Blu-Ray Review | Hilda Crane/Blue Denim | Dir. Phillip Dunne
|Brandon De Wilde and Carol Lynley in Blue Denim (1959)|
As filmmakers go, Philip Dunne is not exactly a household name, even among critics and cinephiles. He is mostly known as a screenwriter, having penned the screenplays for films like How Green Was My Valley, The Ghost and Mrs. Muir, and The Robe. His directorial career is lesser known, and while he was a far more prolific writer than he was a director, he placed a unique stamp on the studio melodramas of the 1950s.
Hilda Crane feels remarkably progressive at its heart. While it never really escapes its soap opera veneer (Dunne was no Douglas Sirk), the film's insistence that Hilda is doing nothing wrong seems somehow out of step with the mores of the era. The film was naturally advertised with an air of salaciousness, but it's not really - it's just a wildly over-the-top melodrama with a female protagonist who finds herself trapped in a world that expects different behavior from women than men.
It never really gets the chance to dealt with its themes on a deeper level, focusing instead on high drama and soapy histrionics. The same cannot be said, however, for Blue Denim. Starring Brandon De Wilde (Shane) and Carol Lynley (The Poseidon Adventure), as two teenagers in love (and in trouble), Blue Denim is a teen pregnancy drama that has all the trappings of an after-school special. And yet somehow, in 1959, Dunne avoided finger-wagging or moralizing. The film is based on a play by James Leo Herlihy and William Noble, and chronicles the young couple's terror and desperation when they realize what they have done, and what that means for the rest of their lives.
Dunne treats it all with a remarkable sensitivity, and while there are certainly melodramatic elements at work here, Blue Denim acknowledges its characters' humanity. Rather than scolding them for the choice to have premarital sex, it mourns the loss of their future due to their lack of education. Neither of them really know what they're doing, and in a moment of passion see their future go up in smoke, now faced with the reality of raising a family rather than pursuing an education and a career.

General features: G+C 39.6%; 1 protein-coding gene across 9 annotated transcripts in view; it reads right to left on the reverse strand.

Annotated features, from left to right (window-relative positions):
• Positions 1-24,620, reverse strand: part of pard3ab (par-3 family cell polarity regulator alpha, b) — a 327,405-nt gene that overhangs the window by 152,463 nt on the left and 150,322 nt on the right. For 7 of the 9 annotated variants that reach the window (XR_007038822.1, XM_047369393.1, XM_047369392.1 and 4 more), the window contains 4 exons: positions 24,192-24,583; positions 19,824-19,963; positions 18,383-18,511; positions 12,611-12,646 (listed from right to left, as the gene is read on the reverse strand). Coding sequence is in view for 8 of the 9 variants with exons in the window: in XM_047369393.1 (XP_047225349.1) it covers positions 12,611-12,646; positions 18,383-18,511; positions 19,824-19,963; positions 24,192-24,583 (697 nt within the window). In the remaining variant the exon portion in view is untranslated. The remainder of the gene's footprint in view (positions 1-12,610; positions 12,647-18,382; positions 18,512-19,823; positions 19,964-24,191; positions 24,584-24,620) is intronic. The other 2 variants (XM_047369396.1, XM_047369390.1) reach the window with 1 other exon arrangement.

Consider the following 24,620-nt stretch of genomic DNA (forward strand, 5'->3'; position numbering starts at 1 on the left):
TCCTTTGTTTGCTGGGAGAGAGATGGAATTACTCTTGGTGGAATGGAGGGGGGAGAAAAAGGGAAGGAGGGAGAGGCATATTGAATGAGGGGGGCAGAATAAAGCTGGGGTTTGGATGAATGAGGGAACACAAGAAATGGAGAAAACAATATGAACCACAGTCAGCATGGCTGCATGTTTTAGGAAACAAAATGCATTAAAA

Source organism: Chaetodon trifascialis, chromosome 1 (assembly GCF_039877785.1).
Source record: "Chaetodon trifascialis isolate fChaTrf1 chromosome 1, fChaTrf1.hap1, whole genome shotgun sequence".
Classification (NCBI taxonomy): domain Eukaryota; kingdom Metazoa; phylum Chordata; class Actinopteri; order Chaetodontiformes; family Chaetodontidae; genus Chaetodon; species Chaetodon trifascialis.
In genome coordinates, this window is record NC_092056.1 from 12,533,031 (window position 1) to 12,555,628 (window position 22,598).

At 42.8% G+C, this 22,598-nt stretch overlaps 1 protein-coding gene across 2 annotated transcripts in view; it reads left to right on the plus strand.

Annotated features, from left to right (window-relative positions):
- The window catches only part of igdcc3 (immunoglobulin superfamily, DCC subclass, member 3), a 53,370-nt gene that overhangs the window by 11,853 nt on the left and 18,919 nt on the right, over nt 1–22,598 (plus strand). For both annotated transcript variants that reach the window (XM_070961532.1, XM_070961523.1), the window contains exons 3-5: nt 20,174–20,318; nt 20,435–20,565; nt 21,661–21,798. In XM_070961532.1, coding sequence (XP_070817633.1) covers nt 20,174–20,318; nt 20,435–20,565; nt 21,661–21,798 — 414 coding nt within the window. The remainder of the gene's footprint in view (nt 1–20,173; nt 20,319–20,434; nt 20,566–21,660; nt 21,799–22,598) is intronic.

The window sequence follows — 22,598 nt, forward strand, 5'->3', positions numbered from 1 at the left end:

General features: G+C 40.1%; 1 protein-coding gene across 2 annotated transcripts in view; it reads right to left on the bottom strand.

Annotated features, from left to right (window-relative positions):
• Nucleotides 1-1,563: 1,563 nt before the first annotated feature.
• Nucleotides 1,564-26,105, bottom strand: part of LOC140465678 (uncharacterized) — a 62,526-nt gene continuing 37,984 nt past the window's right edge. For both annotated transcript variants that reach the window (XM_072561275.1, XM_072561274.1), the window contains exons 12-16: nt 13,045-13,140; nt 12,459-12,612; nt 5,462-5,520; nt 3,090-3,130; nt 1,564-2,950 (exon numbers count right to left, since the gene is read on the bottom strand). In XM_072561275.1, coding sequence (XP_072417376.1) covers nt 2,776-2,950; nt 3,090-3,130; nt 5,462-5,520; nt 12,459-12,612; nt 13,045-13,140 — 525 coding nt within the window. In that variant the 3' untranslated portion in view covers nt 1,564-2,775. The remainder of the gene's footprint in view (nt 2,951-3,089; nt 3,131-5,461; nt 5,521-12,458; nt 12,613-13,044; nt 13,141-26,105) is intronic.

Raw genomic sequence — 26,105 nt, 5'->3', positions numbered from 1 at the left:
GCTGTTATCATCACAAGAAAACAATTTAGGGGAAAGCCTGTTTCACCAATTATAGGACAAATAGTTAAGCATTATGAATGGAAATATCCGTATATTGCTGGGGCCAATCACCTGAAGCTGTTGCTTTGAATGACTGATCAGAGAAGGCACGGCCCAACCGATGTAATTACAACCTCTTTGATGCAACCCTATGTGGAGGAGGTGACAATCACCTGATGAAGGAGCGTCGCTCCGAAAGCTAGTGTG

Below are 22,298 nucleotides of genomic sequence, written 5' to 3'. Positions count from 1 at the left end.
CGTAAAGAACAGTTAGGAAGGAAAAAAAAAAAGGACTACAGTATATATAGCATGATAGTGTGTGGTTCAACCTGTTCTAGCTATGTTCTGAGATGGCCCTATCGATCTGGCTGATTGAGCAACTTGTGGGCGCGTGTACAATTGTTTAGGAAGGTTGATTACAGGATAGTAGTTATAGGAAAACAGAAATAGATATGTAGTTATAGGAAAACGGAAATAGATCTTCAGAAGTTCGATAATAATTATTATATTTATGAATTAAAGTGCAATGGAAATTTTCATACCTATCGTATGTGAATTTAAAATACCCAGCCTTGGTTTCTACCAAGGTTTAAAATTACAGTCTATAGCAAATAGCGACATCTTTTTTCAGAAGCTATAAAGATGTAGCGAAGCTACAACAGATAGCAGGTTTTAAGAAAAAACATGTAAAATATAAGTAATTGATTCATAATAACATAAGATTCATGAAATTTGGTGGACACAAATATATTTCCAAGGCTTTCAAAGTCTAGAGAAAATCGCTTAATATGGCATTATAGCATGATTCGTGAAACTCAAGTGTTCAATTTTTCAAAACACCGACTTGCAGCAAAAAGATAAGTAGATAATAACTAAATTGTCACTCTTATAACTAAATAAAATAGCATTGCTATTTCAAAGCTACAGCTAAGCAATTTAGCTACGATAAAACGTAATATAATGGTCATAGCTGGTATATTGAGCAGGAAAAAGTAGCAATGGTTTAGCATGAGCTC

Of course, this being 1959, what is really being mourned here is the loss of De Wilde's future rather than Lynley's, but you have to admire Dunne's refusal to condemn his young characters' choices - in fact he even goes so far as to acknowledge Lynley's choice being the most important part of the whole thing, rather than what her parents or her boyfriend want. An early CinemaScope film, Dunne still tends to position the figures near the center of the frame, doing little with the added widescreen space. Yet it is in Blue Denim that Dunne's true directorial talent shines through. While he is most remembered as a great screenwriter, his tender, unassuming direction of Blue Denim shows that he was a filmmaker ahead of his time, slyly subverting the era's strict moral code through films that treated sensational subjects with grace and dignity, even if his reach often exceeded his grasp.